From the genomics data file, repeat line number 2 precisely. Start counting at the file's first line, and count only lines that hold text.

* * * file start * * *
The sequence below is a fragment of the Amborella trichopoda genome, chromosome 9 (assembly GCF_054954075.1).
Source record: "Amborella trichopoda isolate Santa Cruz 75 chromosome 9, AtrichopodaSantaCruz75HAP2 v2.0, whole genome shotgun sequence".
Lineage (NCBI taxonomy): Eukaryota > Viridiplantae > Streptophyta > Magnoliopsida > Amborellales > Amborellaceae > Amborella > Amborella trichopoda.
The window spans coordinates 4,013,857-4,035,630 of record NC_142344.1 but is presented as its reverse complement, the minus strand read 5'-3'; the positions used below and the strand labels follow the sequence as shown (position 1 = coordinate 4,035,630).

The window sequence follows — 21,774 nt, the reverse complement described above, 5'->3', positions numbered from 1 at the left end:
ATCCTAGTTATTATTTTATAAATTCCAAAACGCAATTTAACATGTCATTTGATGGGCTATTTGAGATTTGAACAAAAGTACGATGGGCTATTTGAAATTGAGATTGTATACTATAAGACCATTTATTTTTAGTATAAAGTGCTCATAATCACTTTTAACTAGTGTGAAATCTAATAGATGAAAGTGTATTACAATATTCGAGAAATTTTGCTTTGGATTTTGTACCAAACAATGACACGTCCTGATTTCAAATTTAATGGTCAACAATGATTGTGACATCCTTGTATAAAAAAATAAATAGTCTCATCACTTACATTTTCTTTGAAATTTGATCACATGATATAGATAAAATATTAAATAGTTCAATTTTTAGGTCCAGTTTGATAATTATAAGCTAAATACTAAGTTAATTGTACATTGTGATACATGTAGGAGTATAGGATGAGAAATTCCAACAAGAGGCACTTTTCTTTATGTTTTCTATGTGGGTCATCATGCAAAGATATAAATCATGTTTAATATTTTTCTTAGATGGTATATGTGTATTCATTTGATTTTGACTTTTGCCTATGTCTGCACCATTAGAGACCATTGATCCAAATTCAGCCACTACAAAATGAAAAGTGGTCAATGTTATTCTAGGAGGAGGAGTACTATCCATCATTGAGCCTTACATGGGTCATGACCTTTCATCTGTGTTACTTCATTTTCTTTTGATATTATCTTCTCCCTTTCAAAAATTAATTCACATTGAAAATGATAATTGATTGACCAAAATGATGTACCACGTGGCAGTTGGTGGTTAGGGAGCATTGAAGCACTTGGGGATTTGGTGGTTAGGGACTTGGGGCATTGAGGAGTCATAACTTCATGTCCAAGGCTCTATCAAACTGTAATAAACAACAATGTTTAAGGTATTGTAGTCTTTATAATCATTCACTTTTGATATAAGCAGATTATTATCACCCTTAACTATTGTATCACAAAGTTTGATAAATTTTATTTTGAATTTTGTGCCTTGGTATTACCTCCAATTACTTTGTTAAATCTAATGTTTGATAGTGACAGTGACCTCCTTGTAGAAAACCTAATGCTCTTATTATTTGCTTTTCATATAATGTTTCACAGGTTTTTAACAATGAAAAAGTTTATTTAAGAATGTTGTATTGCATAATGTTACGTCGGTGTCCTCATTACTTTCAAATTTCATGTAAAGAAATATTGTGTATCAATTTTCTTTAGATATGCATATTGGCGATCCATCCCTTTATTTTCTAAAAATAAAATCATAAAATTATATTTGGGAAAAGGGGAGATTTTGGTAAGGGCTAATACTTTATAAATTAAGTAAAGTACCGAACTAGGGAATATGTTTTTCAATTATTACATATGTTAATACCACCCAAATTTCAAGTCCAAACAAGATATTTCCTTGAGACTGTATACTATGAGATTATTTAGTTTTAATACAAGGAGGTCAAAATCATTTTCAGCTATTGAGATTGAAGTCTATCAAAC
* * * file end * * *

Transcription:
Source record: "Amborella trichopoda isolate Santa Cruz 75 chromosome 9, AtrichopodaSantaCruz75HAP2 v2.0, whole genome shotgun sequence".